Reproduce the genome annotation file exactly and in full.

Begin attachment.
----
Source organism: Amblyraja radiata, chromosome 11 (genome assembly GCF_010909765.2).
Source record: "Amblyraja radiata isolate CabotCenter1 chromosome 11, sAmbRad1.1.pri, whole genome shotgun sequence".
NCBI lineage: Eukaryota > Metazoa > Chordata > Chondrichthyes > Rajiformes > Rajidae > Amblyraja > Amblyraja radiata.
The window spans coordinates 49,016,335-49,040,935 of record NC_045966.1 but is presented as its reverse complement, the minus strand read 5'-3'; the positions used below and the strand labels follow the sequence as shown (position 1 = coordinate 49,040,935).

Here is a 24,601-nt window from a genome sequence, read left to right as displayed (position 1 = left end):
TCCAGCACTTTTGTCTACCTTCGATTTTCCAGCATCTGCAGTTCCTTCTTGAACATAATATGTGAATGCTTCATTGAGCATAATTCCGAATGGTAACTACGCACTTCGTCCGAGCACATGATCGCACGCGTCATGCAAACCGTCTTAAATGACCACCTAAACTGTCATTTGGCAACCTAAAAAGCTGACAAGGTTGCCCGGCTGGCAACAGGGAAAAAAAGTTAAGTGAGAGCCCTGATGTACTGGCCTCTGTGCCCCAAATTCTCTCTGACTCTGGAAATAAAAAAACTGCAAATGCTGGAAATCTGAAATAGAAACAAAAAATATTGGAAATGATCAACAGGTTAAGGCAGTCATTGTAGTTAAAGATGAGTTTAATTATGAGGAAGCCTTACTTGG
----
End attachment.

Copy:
Source organism: Amblyraja radiata, chromosome 11 (genome assembly GCF_010909765.2).
Source record: "Amblyraja radiata isolate CabotCenter1 chromosome 11, sAmbRad1.1.pri, whole genome shotgun sequence".
NCBI lineage: Eukaryota > Metazoa > Chordata > Chondrichthyes > Rajiformes > Rajidae > Amblyraja > Amblyraja radiata.
The window spans coordinates 49,016,335-49,040,935 of record NC_045966.1 but is presented as its reverse complement, the minus strand read 5'-3'; the positions used below and the strand labels follow the sequence as shown (position 1 = coordinate 49,040,935).

Here is a 24,601-nt window from a genome sequence, read left to right as displayed (position 1 = left end):
TCCAGCACTTTTGTCTACCTTCGATTTTCCAGCATCTGCAGTTCCTTCTTGAACATAATATGTGAATGCTTCATTGAGCATAATTCCGAATGGTAACTACGCACTTCGTCCGAGCACATGATCGCACGCGTCATGCAAACCGTCTTAAATGACCACCTAAACTGTCATTTGGCAACCTAAAAAGCTGACAAGGTTGCCCGGCTGGCAACAGGGAAAAAAAGTTAAGTGAGAGCCCTGATGTACTGGCCTCTGTGCCCCAAATTCTCTCTGACTCTGGAAATAAAAAAACTGCAAATGCTGGAAATCTGAAATAGAAACAAAAAATATTGGAAATGATCAACAGGTTAAGGCAGTCATTGTAGTTAAAGATGAGTTTAATTATGAGGAAGCCTTACTTGG